Review: Coil – UnWrapped at the Sydney Opera House (NSW)

Staged by re:group performance collective, Lead Artists Solomon Thomas, Steve Wilson-Alexander, Carly Young and Mark Rogers

Review by Charlotte Smee

“Streaming killed the video store”, and re:group performance collective are determined to pay homage to the communal space of adventure, possibility, camaraderie that was the aisles of Leading Edge or Blockbuster or the many others lost to time across Australia. Coil is an innovative and semi-autobiographical piece of “live cinema”, in which Steve Wilson-Alexander and Carly Young play themselves, and Solomon Thomas follows them with a camera to capture tiny snippets of footage that they edit together onstage and then later play together as parts of a larger film.

The charisma of Wilson-Alexander and the way that the re:group performance collective work together is what really shines in Coil

The style of this piece is firmly meta-theatrical, or perhaps more appropriately meta-cinematic. Right from the beginning, Steve addresses the audience as himself and explains the circumstances that the work was made in. In the context of Thirroul’s Leading Edge Video, with the very same sign he retrieved when developers knocked it down hanging above him, he and his best friend Jackson used to play silly buggers and make movies. Jackson was the one who brought the original re:group performance collective – numbering up to 15 people – together, and then abandoned them for the more practical career of nursing.

Set realisation by Alistair Davies builds a very faithful video store, complete with posters of various movies looming over white library-style shelves. A little counter with a large glass jar of killer pythons and community notice-board style signs made it feel just like my childhood local Kooringal Video Ezy. Right at the end of the performance, the audience was able to browse the Coil video store and show each other the weird and wacky films lost to the days of actually picking things up before you watched them.

Screenplay by Mark Rogers, along with sometimes lengthy monologuing from Wilson-Alexander, told the story of losing the video store and the friends we made in them in the style of excited teenagers making their own art for the first time – in the best way possible. But like excited teenagers, the story sometimes got lost in the background of the performance collective, of Wollongong, of video stores across the country. The relationship between Wilson-Alexander and Young playing versions of themselves could have been a really interesting focal point for an exploration of nostalgia and what it means to move to different places in your life, but took a back seat due to the project at large.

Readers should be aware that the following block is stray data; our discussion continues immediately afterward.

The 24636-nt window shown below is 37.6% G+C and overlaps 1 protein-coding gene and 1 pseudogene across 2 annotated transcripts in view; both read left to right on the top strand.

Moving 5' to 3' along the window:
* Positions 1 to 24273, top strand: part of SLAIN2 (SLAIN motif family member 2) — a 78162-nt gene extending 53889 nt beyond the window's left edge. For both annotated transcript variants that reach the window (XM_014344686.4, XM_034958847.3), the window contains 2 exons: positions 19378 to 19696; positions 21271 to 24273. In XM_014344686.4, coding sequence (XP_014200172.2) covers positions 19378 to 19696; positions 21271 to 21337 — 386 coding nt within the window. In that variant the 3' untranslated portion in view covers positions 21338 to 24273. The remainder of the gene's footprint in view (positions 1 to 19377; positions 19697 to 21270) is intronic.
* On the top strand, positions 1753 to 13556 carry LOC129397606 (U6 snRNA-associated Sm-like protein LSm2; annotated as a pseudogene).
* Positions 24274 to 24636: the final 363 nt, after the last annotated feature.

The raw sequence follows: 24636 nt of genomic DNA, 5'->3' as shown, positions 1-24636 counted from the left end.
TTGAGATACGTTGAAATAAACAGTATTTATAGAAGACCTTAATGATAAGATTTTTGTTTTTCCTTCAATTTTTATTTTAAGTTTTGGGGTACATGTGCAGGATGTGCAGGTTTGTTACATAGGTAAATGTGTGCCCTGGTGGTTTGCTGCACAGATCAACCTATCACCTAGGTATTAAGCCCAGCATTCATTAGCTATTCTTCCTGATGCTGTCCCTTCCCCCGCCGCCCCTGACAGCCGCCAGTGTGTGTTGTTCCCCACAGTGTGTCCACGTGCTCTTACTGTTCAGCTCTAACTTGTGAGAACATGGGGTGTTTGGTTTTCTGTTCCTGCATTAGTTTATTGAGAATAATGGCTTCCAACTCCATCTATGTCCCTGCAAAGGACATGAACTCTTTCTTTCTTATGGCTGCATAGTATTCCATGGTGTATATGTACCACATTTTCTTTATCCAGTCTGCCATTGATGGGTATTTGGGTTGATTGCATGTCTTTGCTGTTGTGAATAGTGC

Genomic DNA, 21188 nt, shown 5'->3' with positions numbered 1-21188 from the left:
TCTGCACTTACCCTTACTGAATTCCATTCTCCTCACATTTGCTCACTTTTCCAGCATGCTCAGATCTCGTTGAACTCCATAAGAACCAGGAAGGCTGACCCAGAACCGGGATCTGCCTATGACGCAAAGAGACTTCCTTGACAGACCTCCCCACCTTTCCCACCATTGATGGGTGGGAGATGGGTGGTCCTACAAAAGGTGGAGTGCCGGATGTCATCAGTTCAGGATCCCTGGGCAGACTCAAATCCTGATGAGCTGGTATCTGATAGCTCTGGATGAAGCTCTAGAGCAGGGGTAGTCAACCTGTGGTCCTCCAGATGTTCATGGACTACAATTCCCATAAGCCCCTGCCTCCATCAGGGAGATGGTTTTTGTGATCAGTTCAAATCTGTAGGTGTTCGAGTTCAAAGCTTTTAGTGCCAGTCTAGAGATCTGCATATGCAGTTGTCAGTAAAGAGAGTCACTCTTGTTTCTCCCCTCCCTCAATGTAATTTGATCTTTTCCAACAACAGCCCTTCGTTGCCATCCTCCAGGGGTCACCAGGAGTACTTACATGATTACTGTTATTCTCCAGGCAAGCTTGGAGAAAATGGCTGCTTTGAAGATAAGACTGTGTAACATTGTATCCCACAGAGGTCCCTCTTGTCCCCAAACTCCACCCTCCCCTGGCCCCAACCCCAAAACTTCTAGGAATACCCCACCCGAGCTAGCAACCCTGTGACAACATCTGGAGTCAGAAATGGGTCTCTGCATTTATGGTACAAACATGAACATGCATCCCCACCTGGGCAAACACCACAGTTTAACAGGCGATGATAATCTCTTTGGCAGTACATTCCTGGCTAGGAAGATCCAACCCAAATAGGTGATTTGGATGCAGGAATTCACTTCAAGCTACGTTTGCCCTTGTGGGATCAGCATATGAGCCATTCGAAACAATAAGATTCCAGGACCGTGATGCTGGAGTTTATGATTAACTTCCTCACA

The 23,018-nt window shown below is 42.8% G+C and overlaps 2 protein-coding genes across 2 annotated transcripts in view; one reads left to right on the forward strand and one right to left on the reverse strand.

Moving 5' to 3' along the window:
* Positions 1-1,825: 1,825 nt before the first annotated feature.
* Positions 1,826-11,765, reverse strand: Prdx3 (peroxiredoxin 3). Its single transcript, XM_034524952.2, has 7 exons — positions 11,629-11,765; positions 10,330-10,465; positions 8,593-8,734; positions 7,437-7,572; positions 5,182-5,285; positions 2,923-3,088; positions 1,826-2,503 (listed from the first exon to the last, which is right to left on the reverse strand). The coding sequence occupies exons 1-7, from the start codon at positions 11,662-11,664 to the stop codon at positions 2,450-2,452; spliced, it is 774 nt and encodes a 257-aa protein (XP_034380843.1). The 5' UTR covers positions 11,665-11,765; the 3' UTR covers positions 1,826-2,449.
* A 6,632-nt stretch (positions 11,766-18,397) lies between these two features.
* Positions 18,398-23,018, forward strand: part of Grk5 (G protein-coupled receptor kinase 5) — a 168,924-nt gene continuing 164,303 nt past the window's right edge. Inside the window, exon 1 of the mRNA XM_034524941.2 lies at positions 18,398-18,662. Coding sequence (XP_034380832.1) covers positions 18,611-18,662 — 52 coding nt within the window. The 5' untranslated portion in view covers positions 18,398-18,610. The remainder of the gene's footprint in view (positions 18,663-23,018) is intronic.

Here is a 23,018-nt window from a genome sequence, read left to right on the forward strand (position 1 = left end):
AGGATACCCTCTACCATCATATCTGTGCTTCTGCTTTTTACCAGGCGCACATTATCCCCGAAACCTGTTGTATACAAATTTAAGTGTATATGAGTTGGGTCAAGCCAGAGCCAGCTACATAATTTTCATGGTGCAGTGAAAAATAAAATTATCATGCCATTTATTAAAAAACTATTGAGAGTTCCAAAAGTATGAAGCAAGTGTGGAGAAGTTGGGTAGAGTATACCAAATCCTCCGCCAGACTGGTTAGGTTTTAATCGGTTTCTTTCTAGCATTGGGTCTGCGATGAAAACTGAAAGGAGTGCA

Nevertheless, the concept and execution of creating a film in front of a live audience is exciting, novel and riveting viewing. The charisma of Wilson-Alexander and the way that the re:group performance collective work together is what really shines in Coil – and this love and kindness breathes new life into the discussion of nostalgia and what we lose in a growing, adult, fast-paced world.

Reviewer Rating:

Rating: 3.5 out of 5.

COIL is sold out for the rest of their season. You can find out more about the performance collective re:group here. Look at the rest of the UnWrapped series here.

Credits:
Lead Artists: Solomon Thomas, Steve Wilson-Alexander, Carly Young, Mark Rogers
Performers: Solomon Thomas, Steve Wilson-Alexander, Carly Young
Screenplay: Mark Rogers
Video Design: Solomon Thomas
Automation Programming: Chris Howell
Sound Design: Liam “Snowy” Halliwell
Set Realisation: Alistair Davies
Accessibility Training: Nilgun Guven
Creative Producer: Malcolm Whittaker
Administration: Intimate Spectacle

Coil was originally commissioned by Next Wave Festival and has been developed with the support of Arts Tasmania, Australia Council for the Arts, Next Wave, PACT Centre for Emerging Artists, Salamanca Arts Centre, Merrigong Theatre Company, Punctum, Regional Arts Fund Tasmania and Creative Partnerships Australia through MATCH Lab.


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About Charlotte Smee

I'm Charlotte and I write poetry and theatre reviews. You can find me in any theatre wearing something pink, with some kind of gin in hand.

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